In 1971 Keith Arnatt proposed “Art as an Act of Omission”. Comprising a single panel text document, in which Arnatt quotes philosopher Eric D’Arcy’s book Human Acts – An Essay in their Moral Evaluation (1963), “Art as an Act of Omission” states that, “A person is said to have omitted X if, and only if (1) he did not do X, and (2) X was in some way expected of him.”
Absence of the Artist, at Spruth Magers, London, is an exploration of that idea, featuring work by Keith Arnatt made between 1967 and 1972. Although “Art as an Act of Omission” itself is not included in this exhibition, its sentiment is reflected in each of the works on display here. The period covered by Absence of the Artist demonstrates Arnatt’s initial alignment with the Conceptual Art movement of the mid to late 1960s and his subsequent distancing of himself from it, as his idiosyncratic sense of humour found its way, increasingly, into his art. Looking at many of these works now, it is no great leap to consider them as the product of a satirist with insider knowledge.
In the first gallery an LED display unit counts down from 2188800 to zero. Its title, An Exhibition of the Duration of the Exhibition (1969) informs us that this number represents the duration of the show measured out in seconds; when the display shows 0000000 the exhibition is over. Earth Plug (1967), Mirror-lined pit (earth bottom/grass bottom), and Mirror-plug (both 1968) all show the land, be it earth or turf, disrupted in some way. For Earth Plug Arnatt excavated and then returned materials to their original positions, albeit inside a length of plastic tubing. Mirror-plug, together with both of his mirror-lined pits, feature genuine removal and absence, as well as illusion. A section of earth has been excavated and replaced with a mirror-lined case, offering great confusion to anyone encountering it or its image. From certain angles it appears that nothing at all has occurred – and it is this nothing having occurred that takes precedence in the later works presented here: in the mirror-lined pits this absence of work was an effect created with mirrors, while in later works Arnatt’s focus shifted to the very idea of doing nothing.
For the artist to do nothing he must first absent himself, and Arnatt did just that with Self-Burial (1969), his series of nine photographs of himself being progressively lowered, in a standing position, into the earth. Arnatt’s work during this period, although implying his absence, remains unmistakeably the work of Keith Arnatt, marked as it is with his wit and brevity. Self-Burial with Mirror (1969) is a single image of the artist buried up to his neck, so that the camera captures only the back of his head, and his face (in a mirror mounted on the floor in front of him) which bears a look somewhere between absolute expressionlessness and mournful sadness. With Artist’s Piss (1970), in which he has urinated against a wall and photographed the resulting trace as it streams onto the pavement, Arnatt uses the derisory connotations of urination to mock the Conceptual Art movement and his own part in it. While doing so, however, he is gradually removing his hand from the work – seemingly reversing the work begun in the previous century by pioneering modernists like Rodin, whose sculpture bore his thumbprint, and early Modernist painters whose portraiture often included the artist themselves. Arnatt, edging closer to the concept of the artist neither being present in his work, nor having done any “work” at all, is approaching a kind of purity of idea as art.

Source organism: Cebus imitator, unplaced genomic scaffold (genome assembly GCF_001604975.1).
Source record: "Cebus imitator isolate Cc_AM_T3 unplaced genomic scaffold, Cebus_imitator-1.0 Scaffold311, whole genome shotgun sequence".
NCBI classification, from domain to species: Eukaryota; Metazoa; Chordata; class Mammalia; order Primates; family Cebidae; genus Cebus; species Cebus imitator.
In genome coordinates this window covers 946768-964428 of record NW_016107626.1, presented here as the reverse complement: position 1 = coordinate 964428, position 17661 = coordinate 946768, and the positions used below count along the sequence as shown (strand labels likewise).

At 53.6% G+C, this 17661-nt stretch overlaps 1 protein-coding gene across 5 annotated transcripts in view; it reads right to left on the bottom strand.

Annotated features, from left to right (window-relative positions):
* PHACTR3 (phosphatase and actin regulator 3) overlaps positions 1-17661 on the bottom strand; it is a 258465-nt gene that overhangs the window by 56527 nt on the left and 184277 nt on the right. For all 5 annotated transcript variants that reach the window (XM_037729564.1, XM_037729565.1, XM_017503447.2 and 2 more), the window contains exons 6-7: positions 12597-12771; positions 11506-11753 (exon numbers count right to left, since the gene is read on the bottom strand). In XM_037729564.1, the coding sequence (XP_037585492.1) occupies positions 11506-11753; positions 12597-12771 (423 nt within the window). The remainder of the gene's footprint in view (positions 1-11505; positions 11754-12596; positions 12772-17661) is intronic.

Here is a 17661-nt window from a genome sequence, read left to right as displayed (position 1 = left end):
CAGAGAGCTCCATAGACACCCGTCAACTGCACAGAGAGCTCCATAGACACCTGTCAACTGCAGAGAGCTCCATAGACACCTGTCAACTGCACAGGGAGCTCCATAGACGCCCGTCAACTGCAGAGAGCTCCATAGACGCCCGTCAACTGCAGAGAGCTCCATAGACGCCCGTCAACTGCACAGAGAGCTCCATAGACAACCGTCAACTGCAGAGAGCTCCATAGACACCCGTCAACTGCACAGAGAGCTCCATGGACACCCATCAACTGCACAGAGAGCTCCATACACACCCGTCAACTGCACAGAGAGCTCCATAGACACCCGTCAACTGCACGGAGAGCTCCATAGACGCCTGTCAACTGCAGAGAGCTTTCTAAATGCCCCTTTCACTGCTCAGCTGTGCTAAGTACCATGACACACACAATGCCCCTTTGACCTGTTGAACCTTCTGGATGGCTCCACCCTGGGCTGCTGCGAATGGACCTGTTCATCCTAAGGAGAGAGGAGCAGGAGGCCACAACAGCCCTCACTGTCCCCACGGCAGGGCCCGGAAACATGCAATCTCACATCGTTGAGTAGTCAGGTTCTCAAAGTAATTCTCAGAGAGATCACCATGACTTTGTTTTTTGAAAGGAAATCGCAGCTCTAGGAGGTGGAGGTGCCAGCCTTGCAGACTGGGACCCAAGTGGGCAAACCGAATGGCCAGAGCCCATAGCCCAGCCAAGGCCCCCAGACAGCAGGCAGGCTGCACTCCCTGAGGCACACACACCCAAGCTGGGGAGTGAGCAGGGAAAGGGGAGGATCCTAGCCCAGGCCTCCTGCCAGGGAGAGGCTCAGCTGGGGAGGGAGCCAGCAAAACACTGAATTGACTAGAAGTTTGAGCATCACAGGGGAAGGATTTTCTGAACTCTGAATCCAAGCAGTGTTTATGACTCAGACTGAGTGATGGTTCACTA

In 1970 Arnatt vacated the work altogether when he made Is it Possible to do Nothing as my Contribution to This Exhibition? Constituting two large panels of text, in which Arnatt discusses with himself the concept proposed in its title, Is it Possible… perhaps best represents the rigour with which he approached his work. This piece could only have been less about the artist had he rendered the text in the third, rather than first person.
Conceptual artists regularly present photography as evidence or documentation of an act having occurred. It is an important distinction with Keith Arnatt that the photograph is the work. Indeed, soon after the period covered by this exhibition, Arnatt began referring to himself as a photographer, rather than an artist. Perhaps with his singular approach and borderline self-parody he had painted himself into a corner. During the period covered by this exhibition Arnatt executed an exemplary exit from the sub-genre he had created for himself, but his conceptual bent never left him, and while The Absence of the Artist is a fine introduction to the work of a serious, and seriously funny, conceptual artist, some of his later photo series – Miss Grace’s Lane (1986-7) and Notes from Jo (1991-4) in particular – should also be explored by anyone interested in his work.
Trevor H Smith.
Keith Arnatt, Absence of the Artist showed at Sprüth Magers, London, 1 -26 September 2015. For more information, visit www.spruethmagers.com.
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1. Keith Arnatt, Mirror-plug, 1968. Mirror-glass, wood, wire, aggregate. Dimensions variable. © Keith Arnatt Estate. All Rights Reserved, DACS 2015. Courtesy of Sprüth Magers.